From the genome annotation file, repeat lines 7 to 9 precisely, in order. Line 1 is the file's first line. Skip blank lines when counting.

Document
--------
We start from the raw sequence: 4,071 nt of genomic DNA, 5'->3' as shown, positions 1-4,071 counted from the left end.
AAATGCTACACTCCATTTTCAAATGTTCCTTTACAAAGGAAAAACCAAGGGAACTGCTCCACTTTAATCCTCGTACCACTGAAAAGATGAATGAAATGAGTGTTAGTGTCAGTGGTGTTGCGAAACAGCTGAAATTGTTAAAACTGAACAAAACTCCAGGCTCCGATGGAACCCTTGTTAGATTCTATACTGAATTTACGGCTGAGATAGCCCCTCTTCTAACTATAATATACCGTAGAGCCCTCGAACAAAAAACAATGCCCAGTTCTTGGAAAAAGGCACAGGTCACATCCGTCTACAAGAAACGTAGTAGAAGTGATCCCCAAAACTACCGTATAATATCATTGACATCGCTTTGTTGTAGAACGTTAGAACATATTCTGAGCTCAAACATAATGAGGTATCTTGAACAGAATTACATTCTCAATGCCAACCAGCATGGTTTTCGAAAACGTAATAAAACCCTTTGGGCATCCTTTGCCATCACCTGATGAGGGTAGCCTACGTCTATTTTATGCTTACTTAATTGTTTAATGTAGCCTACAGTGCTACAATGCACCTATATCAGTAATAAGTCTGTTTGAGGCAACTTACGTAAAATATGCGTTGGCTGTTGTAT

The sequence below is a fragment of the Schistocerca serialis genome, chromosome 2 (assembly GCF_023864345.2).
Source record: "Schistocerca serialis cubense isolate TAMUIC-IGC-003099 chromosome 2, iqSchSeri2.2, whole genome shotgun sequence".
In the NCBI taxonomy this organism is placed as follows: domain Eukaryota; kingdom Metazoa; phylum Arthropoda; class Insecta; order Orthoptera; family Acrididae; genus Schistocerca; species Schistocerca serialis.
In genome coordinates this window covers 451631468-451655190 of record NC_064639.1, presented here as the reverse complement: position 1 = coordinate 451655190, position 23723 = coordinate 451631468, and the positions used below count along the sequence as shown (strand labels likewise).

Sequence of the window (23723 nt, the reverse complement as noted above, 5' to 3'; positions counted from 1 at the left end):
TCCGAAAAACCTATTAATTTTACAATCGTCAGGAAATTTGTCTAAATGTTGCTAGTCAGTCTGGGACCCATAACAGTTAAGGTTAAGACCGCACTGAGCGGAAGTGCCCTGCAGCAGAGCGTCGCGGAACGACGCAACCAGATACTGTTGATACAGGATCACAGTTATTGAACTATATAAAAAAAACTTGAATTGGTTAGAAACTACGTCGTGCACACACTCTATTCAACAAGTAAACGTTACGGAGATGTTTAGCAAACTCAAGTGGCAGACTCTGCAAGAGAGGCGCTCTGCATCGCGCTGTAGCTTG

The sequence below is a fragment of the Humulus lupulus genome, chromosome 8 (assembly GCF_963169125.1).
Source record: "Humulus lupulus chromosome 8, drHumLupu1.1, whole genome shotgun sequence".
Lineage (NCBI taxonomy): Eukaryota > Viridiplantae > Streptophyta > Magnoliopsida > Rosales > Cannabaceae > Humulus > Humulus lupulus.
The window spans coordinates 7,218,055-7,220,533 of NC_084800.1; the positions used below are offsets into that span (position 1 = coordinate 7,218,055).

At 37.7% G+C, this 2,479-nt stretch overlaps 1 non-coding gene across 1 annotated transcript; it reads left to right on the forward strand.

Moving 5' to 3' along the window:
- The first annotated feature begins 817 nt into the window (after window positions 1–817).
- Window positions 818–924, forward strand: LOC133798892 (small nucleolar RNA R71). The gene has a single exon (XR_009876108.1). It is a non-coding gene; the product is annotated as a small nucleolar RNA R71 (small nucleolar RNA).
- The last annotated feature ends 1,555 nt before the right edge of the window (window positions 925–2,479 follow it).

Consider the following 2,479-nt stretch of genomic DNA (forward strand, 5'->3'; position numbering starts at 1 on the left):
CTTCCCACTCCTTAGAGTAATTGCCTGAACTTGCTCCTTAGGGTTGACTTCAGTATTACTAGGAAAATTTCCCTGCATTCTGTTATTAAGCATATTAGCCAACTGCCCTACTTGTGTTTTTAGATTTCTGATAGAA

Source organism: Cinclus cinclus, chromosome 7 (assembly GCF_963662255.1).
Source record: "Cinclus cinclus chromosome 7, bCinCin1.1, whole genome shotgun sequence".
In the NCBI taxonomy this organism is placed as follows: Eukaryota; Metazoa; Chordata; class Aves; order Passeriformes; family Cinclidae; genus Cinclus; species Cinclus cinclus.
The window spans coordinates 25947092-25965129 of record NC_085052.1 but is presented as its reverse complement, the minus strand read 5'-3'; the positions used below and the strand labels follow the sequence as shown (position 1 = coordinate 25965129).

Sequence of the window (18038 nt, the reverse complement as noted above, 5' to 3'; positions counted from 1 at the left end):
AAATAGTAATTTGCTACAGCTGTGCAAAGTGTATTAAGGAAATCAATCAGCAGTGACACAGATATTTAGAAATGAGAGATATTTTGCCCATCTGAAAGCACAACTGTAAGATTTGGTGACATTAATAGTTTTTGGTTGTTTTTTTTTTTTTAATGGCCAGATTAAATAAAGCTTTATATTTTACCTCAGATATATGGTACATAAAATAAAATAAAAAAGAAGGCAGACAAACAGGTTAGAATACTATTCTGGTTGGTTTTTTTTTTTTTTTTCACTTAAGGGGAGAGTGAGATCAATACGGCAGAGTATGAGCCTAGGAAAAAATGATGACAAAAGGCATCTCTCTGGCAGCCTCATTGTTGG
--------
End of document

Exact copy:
Sequence of the window (23723 nt, the reverse complement as noted above, 5' to 3'; positions counted from 1 at the left end):
TCCGAAAAACCTATTAATTTTACAATCGTCAGGAAATTTGTCTAAATGTTGCTAGTCAGTCTGGGACCCATAACAGTTAAGGTTAAGACCGCACTGAGCGGAAGTGCCCTGCAGCAGAGCGTCGCGGAACGACGCAACCAGATACTGTTGATACAGGATCACAGTTATTGAACTATATAAAAAAAACTTGAATTGGTTAGAAACTACGTCGTGCACACACTCTATTCAACAAGTAAACGTTACGGAGATGTTTAGCAAACTCAAGTGGCAGACTCTGCAAGAGAGGCGCTCTGCATCGCGCTGTAGCTTG

The sequence below is a fragment of the Humulus lupulus genome, chromosome 8 (assembly GCF_963169125.1).